lucky cat

lucky cat 3D print model


The maneki-neko (招き猫, lit. 'beckoning cat') is a common Japanese figurine which is often believed to bring good luck to the owner Maneki-neko are traditionally depicted seated, holding a koban coin, with one paw raised in a beckoning gesture

Maneki-neko are traditionally depicted seated, holding a koban coin, with one paw raised in a beckoning gesture. To some Westerners (Italians, Spaniards and Greeks are notable exceptions) it may seem as if the maneki-neko is waving rather than beckoning.[1][2] This is due to the difference in gestures and body language recognized by some Westerners and the Japanese. The Japanese beckoning gesture is made by holding up the hand, palm down, and repeatedly folding the fingers down and back, thus the cat's appearance. Some maneki-neko made specifically for some Western markets will have the cat's paw facing upwards, in a beckoning gesture that is more familiar to most Westerners.[3]

Maneki-neko can be found with either the right or left paw raised (and sometimes both). The significance of the right and left raised paw differs with time and place.[4] A statue with the left paw raised is to get more customers, while the right paw raised is to get more money. Hence it is also said that the one with left paw is for business and the right is for home.[5]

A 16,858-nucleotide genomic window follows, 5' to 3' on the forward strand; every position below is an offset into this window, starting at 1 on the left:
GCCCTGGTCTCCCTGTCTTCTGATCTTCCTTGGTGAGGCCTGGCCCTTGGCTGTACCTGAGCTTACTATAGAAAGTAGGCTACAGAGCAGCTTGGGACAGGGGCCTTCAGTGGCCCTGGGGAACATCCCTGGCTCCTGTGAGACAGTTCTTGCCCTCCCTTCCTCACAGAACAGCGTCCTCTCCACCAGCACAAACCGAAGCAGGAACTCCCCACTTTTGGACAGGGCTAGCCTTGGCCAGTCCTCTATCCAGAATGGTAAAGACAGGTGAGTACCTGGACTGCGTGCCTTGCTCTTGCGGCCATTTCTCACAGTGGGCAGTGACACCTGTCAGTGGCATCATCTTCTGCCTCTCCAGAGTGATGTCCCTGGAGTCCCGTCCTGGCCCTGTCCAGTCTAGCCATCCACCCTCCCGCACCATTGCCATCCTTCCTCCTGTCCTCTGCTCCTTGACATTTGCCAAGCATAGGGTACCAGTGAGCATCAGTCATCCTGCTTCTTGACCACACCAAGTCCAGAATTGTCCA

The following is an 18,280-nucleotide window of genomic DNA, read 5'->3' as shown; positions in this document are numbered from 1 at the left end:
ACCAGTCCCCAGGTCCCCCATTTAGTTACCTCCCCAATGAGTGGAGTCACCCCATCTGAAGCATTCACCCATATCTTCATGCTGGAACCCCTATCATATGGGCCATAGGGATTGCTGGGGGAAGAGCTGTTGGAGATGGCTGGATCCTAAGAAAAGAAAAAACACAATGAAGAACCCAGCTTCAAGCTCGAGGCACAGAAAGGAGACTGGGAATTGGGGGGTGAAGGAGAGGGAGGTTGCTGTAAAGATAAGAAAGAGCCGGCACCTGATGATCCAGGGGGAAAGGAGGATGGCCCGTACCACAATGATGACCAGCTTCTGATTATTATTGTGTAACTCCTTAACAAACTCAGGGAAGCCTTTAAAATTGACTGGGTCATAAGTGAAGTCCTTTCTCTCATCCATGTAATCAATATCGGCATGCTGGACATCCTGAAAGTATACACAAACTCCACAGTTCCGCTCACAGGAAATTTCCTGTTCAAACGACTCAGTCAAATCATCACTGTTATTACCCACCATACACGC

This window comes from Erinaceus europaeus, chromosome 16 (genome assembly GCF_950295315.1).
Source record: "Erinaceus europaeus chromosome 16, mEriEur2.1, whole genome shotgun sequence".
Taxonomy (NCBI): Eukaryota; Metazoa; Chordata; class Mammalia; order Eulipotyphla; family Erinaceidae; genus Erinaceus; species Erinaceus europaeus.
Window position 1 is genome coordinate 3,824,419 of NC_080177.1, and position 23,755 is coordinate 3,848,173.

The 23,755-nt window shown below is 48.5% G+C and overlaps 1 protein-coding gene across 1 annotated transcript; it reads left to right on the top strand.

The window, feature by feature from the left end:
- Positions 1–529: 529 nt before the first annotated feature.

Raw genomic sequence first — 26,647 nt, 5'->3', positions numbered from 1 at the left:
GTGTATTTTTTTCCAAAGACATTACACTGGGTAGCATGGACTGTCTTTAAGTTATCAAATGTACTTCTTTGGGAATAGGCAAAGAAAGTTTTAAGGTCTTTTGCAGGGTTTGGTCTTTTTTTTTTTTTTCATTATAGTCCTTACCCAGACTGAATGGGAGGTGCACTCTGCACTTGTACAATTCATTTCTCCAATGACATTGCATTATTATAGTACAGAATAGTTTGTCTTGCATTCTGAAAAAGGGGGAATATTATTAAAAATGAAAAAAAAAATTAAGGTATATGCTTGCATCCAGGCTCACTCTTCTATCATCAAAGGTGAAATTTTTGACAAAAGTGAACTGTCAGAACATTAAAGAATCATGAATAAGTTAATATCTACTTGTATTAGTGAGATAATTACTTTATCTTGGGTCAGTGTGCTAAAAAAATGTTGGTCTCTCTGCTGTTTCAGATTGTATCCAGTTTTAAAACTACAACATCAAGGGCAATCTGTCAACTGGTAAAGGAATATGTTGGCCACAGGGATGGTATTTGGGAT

Battery- and solar-powered maneki-neko are a modern iteration

t is commonly believed that maneki-neko originated in Tokyo (then named Edo), while some insist it was Kyoto.[4] Maneki-neko first appeared during the later part of the Edo period in Japan.[4] The earliest records of maneki-neko appear in the Bukō nenpyō's (a chronology of Edo) entry dated 1852. Utagawa Hiroshige's ukiyo-e Joruri-machi Hanka no zu, painted also in 1852, depicts the Marushime-neko, a variation of maneki-neko, being sold at Senso temple, Tokyo. In 1876, during the Meiji era, it was mentioned in a newspaper article, and there is evidence that kimono-clad maneki-neko were distributed at a shrine in Osaka during this time. A 1902 advertisement for maneki-neko indicates that by the turn of the century they were popular.[6] Beyond this the exact origins of maneki-neko are uncertain.

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lucky cat
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lucky cat
Royalty Free License 
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3D Model formats

Format limitations
  • 3D Manufacturing File (.3mf)3.82 MB
  • Stereolithography (.stl)13.1 MB
  • glTF (.gltf, .glb)4.74 MB
  • OBJ (.obj, .mtl)2.44 MB
  • Autodesk FBX (.fbx)4.63 MB

3D Model details

  • Publish date2021-06-16
  • Model ID#3104869
  • Ready for 3D Printing